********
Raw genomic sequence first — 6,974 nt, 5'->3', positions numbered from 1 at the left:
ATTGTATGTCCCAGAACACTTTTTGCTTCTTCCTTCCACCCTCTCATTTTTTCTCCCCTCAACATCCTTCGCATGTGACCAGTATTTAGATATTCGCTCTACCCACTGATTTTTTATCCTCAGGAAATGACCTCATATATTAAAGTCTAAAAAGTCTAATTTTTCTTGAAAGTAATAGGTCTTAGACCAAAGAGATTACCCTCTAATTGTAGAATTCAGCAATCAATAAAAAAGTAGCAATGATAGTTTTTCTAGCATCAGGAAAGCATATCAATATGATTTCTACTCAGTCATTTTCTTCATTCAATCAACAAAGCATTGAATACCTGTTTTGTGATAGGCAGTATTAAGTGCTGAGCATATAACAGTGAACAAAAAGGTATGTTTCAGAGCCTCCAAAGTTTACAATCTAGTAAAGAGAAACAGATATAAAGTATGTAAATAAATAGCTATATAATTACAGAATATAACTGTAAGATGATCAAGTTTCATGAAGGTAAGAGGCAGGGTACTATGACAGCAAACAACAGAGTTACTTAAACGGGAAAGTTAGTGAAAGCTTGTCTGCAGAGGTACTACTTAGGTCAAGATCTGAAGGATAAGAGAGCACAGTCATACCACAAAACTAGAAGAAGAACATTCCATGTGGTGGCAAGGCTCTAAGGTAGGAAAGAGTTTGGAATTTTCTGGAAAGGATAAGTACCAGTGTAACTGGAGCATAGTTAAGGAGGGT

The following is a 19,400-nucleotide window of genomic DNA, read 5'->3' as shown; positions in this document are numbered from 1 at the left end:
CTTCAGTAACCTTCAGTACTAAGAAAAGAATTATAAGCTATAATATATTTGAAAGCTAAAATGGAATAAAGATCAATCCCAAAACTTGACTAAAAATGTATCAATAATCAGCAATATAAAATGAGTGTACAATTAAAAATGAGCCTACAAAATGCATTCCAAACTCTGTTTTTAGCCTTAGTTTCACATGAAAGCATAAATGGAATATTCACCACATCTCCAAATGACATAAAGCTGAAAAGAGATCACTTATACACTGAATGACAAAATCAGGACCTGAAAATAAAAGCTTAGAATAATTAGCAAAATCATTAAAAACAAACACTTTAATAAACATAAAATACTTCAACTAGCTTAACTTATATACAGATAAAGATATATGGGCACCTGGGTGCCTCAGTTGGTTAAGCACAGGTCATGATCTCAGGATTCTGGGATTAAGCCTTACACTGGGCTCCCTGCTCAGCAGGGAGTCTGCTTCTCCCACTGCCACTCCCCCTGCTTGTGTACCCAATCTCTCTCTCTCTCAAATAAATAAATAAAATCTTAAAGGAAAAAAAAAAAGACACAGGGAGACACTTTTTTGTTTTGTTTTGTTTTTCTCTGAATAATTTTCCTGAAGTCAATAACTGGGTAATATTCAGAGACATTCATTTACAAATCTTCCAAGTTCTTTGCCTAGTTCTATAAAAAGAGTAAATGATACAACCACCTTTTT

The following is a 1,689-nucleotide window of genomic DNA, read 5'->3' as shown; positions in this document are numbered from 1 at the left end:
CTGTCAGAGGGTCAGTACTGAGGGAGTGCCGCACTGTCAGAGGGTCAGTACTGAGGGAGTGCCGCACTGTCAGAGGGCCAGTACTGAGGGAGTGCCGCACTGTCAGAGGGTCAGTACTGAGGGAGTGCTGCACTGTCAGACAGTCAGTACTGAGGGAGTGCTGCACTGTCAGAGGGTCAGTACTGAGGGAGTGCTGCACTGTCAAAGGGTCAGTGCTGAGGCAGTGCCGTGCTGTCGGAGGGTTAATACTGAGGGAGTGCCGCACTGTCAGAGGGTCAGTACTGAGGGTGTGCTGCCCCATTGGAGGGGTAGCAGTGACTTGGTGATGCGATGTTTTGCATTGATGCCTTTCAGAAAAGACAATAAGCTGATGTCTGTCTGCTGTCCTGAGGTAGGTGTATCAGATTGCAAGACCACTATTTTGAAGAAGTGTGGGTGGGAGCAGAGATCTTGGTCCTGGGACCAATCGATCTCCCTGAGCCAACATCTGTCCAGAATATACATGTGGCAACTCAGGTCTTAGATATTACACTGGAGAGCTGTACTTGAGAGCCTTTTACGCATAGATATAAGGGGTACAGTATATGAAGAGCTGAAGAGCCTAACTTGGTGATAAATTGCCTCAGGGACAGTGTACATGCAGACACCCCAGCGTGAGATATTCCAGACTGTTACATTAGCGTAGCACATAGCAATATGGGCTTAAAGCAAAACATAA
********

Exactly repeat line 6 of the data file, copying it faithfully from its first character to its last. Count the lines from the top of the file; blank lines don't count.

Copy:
CTGTCAGAGGGTCAGTACTGAGGGAGTGCCGCACTGTCAGAGGGTCAGTACTGAGGGAGTGCCGCACTGTCAGAGGGCCAGTACTGAGGGAGTGCCGCACTGTCAGAGGGTCAGTACTGAGGGAGTGCTGCACTGTCAGACAGTCAGTACTGAGGGAGTGCTGCACTGTCAGAGGGTCAGTACTGAGGGAGTGCTGCACTGTCAAAGGGTCAGTGCTGAGGCAGTGCCGTGCTGTCGGAGGGTTAATACTGAGGGAGTGCCGCACTGTCAGAGGGTCAGTACTGAGGGTGTGCTGCCCCATTGGAGGGGTAGCAGTGACTTGGTGATGCGATGTTTTGCATTGATGCCTTTCAGAAAAGACAATAAGCTGATGTCTGTCTGCTGTCCTGAGGTAGGTGTATCAGATTGCAAGACCACTATTTTGAAGAAGTGTGGGTGGGAGCAGAGATCTTGGTCCTGGGACCAATCGATCTCCCTGAGCCAACATCTGTCCAGAATATACATGTGGCAACTCAGGTCTTAGATATTACACTGGAGAGCTGTACTTGAGAGCCTTTTACGCATAGATATAAGGGGTACAGTATATGAAGAGCTGAAGAGCCTAACTTGGTGATAAATTGCCTCAGGGACAGTGTACATGCAGACACCCCAGCGTGAGATATTCCAGACTGTTACATTAGCGTAGCACATAGCAATATGGGCTTAAAGCAAAACATAA